The biggest difference between this game and Battlefield 3 is the fact that the COD franchise in general has always been more about cooperating with your team, and play is on much smaller maps in a much faster-paced environment. I don’t think one game is better than the other—it’s just a matter of preference. If you want to engage in the larger-scale scenarios with vehicles and the most amazing graphics around at the moment, then Battlefield 3 is that game. If you want to engage in smaller, more fast-paced, up-close-and-personal conflicts with good but not mind-blowing visuals, then Modern Warfare 3 is the ticket.
Overall I now wish I had purchased the Xbox 360 version just because the lack of COD: Elite and PC controller support of any kind makes me feel I bought the version of the game that the developers cared least about. That’s a real bummer, too, because usually the PC version looks and plays a little better than the console counterparts due to the extra CPU horsepower and graphic muscle a PC has at its disposal. While it’s still a great game, and I’ve had a lot of fun with it, and I continue to have fun with it, I just feel cheated by having purchased it on this platform. Having said that the only reason I’d ever recommend the PC version would be only if you didn’t have a 360 or PS3. Adding insult to injury the PC version isn’t cheaper than the console version either.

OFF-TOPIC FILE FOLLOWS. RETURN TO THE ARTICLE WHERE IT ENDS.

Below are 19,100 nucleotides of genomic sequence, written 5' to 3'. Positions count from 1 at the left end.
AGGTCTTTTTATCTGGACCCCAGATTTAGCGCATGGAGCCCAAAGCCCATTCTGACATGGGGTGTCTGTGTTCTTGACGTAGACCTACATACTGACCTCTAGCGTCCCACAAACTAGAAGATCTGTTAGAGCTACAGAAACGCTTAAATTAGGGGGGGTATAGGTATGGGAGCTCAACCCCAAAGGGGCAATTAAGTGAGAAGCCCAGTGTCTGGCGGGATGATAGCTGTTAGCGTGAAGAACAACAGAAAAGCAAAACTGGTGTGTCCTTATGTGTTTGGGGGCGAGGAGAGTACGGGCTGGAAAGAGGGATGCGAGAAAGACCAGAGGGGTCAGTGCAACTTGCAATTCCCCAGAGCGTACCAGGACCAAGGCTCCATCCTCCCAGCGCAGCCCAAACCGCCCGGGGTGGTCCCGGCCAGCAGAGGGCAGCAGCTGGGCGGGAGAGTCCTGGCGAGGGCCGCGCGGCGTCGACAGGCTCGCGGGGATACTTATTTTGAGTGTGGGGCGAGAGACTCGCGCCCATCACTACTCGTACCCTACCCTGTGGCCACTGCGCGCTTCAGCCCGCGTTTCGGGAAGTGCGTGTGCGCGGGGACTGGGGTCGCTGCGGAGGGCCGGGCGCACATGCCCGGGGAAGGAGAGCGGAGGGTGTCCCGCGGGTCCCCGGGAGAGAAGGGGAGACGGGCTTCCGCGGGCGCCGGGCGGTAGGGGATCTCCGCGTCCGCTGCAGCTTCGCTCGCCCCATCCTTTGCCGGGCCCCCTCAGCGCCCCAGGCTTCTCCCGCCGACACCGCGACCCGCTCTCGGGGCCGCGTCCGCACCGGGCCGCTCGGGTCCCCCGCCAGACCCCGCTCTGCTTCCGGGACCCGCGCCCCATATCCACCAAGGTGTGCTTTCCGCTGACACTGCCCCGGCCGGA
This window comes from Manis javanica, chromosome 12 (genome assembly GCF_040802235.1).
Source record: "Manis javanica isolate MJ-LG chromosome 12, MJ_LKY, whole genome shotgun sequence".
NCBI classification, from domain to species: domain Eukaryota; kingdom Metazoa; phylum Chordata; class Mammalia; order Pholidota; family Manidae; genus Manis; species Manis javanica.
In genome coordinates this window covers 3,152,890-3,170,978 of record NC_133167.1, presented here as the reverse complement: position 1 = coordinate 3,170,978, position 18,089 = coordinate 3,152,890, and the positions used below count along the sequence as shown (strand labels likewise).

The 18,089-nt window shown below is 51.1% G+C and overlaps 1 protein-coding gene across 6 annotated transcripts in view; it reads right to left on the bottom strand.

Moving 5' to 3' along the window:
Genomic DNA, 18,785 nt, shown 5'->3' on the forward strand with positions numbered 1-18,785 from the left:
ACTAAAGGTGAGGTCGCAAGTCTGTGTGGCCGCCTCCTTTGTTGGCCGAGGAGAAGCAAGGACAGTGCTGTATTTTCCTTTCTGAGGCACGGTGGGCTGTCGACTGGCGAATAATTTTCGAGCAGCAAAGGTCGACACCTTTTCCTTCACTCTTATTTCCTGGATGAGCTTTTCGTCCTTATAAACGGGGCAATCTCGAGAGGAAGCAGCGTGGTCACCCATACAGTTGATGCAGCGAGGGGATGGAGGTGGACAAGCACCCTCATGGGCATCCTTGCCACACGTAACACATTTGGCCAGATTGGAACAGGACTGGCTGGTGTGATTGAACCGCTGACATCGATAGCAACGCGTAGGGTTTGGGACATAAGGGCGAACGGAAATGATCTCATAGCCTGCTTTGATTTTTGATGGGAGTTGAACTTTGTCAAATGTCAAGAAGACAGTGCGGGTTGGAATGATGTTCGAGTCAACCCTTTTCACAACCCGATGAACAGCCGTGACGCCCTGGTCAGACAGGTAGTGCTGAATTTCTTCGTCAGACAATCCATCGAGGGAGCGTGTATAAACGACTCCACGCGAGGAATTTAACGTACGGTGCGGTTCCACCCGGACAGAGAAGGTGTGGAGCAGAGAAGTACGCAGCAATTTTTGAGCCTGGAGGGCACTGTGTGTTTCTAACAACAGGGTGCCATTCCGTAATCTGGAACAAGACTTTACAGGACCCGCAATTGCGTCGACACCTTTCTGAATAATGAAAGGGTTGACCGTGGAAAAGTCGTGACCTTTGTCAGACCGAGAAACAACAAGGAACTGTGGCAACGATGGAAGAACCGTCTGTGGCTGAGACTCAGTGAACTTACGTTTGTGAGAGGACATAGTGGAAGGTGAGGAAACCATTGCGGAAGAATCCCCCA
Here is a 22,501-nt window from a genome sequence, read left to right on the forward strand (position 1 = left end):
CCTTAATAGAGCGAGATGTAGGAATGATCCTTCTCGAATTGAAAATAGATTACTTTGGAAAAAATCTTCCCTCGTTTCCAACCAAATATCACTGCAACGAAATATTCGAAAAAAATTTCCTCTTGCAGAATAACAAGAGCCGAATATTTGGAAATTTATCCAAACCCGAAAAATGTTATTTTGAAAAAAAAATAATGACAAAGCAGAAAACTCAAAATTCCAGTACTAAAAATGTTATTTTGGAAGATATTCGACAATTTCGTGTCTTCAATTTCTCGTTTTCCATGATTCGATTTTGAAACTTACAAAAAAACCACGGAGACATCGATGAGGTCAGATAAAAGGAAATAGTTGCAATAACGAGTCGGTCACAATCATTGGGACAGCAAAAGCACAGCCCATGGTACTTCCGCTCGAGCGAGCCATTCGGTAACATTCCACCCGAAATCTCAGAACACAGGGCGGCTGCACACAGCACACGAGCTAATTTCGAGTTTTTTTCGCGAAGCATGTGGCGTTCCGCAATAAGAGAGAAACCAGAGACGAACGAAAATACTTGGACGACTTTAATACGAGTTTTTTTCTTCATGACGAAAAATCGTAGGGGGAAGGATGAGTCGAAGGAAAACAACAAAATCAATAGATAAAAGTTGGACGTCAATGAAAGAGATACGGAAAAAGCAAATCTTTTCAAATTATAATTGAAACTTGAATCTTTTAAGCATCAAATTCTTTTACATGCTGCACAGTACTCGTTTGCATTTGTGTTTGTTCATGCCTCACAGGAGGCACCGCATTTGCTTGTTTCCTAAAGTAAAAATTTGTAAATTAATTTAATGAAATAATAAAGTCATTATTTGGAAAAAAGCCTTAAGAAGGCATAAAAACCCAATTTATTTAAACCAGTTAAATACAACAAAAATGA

It’s still a very solid and entertaining PC game, but it’s clear there are things the developers overlooked that could have made it better, and at least equal to the console versions. That aside it’s still the third coming of Modern Warfare on the PC, and it’s still a high-profile release, which yields loads of fast-paced, non-stop, shooter online-action, if that’s what you’re looking for from a PC game.
Armchair General Rating: 87%
About the Author
Rod White is a veteran writer with almost two decades’ experience covering games, hardware, military aviation and combat simulations for the PC, as well as diecast collectibles and various tabletop miniatures war games. Formerly co-founder and owner of PC Multimedia & Entertainment Magazine, one of the Internet’s first true online gaming publications to cover PC games, simulations and hardware, he also hosted the ground-breaking RealVideo/RealAudio show called CombatReporterLive! for the AllGamesNetwork/Pseudo, Inc.